Is there still a point to use free books?

In Self-publishing Unboxed, I mentioned that I don’t use permanently free books any more.

People have asked me when I would recommend using free books, and when not to use them.

Free books are excellent for giving away samples of your writing. People will download the free book and then will read the other books if they liked it.

But if you have a permanently for a book on Amazon or any of the other retailers, you will find that after initial burst of downloads, the number of people downloading your book reduces quite a lot.

When that happens, you will have to advertise.

And with advertising comes a cost. Also, there are only so many venues where you can effectively advertise your free book, like ENT, Freebooksy and, if you can get it, Bookbub. Eventually you’re going to run out of places to advertise, and it will be harder to get free downloads. You can ask fellow writers in similar genres to post about your free book to their mailing list, but you have to work harder and harder to give your free books away. There are people doing this very successfully by the way. But don’t expect the fact that you have a free book to just lead to higher sales by its self.

On Amazon, I tend to only get free downloads if I have advertising going, on Kobo, the free books are right at the bottom of the rankings, so people will only find them when you point them to the free book, and this is the same at Google play. Apple is the only retailer that still shows free books to readers in a place where they can actually find them, but unfortunately, a soon as you make your book free on Apple, Amazon will make it free, too.

When I say that I no longer use free as a tool, that is not entirely true. I definitely use free, but I give away free books in exchange for people’s email address so that they can be on my mailing list.

This is a huge advantage, because now you know who your readers are.

I started doing this when I noticed that all the downloads on the retailer sites were through activities of mine. If you’re going to have to pay to get people to download your free book, you might as well pay for a place where they need to leave your email address to get the free book.
I uploaded my free books on Instafreebie and Bookfunnel and required mandatory email signups for people to download their copy.

I will occasionally make a book free for month or so, but I won’t leave it like that, because the downloads diminish when your ad campaigns have finished, and there is no point leaving the book free if you are driving all the downloads.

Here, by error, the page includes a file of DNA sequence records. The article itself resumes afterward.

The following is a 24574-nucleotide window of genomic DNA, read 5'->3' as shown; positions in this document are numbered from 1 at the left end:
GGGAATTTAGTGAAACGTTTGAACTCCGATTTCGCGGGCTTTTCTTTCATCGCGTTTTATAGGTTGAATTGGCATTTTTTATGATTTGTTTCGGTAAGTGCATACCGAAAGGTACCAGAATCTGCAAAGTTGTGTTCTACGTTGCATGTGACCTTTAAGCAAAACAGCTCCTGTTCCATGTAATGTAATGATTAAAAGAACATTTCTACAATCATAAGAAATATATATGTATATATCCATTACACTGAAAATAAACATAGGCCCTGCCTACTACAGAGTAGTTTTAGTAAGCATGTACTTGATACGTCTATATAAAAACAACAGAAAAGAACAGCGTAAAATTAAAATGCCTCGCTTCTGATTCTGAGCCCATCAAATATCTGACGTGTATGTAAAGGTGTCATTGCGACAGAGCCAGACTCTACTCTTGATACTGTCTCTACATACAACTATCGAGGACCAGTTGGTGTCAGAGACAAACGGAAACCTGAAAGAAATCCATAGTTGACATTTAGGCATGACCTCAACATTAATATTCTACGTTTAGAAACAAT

In short, free is useful when there are external mechanisms that will direct new readers to your books. If you are the only one directing the readers, you should dictate where people download it. It might as well be in a place where you can get their data.

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The astonishing success of the SF/F promotion

PromoApril2016

Remember I posted this a few days ago? Well, the promotion is now live and we’ve had over 62,000 clicks to book links so far, with almost a day still to go. I’m flabbergasted, and very pleased and astonished.

Why is this model so successful?

Cross-promotions are nothing new, but ironically, I think I stumbled on a fluke by being too lazy to bother with adding a competition with a rafflecopter thingie to it. I mean– the promotion is simple: get books for free or 99c (this alternates each month). It’s a promotion about READERS, not about people who want to win competitions, or who want to win some device.

The premise is crystal clear: get cheap or free books. It’s not about leaving email addresses for authors to use, or about other author-driven goals. It’s about people getting a selection of a lot of books.

It’s also not about everyone doing the same thing. The authors pay nothing, except I ask them to post about the promo in a place where they normally hang out, whether that be Facebook, Twitter, their blog, Google+ or Instagram or wherever. I am normally on Twitter and a little bit on Facebook. I have a Google+ account but never use it. I *think* I have a Reddit account, but I have no idea what the password is. So for me to start posting on Google+ or Reddit would be spammy. It’s not spammy for someone who frequents the place and has friends there.

That is why it works.

There will be some changes coming. Every month, we add a couple of hundred email addresses to the list of people who get the promo mailed to them. We’re about to smash Mailchimp’s free limit of 2000 addresses, and I’m going to have to pony up for the list. I have some ideas for further cross-promo projects that will be cool for readers, help promo authors and help me fund the site.

I’m getting a lot from this, but bucketloads of money is not one of those things 😛